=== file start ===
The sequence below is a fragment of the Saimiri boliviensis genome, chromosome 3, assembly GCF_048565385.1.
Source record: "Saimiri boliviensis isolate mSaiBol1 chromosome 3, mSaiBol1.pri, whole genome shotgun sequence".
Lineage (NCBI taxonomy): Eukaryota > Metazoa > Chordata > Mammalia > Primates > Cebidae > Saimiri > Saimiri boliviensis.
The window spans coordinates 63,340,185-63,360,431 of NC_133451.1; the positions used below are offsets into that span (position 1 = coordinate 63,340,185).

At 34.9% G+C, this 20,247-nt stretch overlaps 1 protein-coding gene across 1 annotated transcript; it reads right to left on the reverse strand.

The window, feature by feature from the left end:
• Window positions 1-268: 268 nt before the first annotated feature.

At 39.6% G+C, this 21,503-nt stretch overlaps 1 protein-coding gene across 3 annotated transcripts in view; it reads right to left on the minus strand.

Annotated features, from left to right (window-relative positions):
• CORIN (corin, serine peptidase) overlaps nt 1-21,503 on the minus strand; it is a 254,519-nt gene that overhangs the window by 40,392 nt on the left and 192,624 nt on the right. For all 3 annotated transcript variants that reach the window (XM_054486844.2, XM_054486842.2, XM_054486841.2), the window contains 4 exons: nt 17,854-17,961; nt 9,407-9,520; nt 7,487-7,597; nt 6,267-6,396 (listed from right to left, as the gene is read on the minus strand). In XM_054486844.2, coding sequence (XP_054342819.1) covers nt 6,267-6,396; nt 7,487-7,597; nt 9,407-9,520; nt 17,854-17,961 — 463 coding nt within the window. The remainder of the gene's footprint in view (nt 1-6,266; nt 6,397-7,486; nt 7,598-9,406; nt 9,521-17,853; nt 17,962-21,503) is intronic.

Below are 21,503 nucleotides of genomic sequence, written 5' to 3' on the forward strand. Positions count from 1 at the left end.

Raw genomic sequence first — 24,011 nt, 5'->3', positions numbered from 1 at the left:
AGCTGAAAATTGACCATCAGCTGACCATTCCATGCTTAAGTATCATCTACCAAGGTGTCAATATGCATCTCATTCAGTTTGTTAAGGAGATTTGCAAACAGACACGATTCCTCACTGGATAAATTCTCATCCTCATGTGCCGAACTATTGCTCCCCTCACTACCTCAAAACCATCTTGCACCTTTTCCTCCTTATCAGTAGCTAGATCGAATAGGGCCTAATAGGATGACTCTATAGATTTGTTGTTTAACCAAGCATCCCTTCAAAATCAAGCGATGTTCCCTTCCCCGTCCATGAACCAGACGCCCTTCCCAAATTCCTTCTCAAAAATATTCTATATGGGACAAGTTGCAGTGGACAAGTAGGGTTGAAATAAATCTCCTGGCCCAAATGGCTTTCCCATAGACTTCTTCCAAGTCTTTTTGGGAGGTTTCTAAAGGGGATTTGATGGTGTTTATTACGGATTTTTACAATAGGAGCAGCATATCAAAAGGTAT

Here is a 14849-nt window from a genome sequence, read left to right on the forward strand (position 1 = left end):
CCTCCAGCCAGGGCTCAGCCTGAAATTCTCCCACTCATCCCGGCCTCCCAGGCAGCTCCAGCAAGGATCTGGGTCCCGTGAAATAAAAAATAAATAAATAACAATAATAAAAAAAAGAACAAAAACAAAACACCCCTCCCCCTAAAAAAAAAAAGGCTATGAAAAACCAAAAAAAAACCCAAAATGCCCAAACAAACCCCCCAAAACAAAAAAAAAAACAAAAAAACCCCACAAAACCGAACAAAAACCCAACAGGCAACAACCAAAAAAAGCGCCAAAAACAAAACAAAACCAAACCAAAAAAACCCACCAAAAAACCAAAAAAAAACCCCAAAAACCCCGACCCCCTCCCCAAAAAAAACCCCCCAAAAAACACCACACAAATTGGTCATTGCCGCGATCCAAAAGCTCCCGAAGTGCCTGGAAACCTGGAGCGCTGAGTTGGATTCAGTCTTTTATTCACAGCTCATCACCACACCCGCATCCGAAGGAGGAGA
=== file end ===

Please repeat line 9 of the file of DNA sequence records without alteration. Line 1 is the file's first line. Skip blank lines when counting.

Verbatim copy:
Annotated features, from left to right (window-relative positions):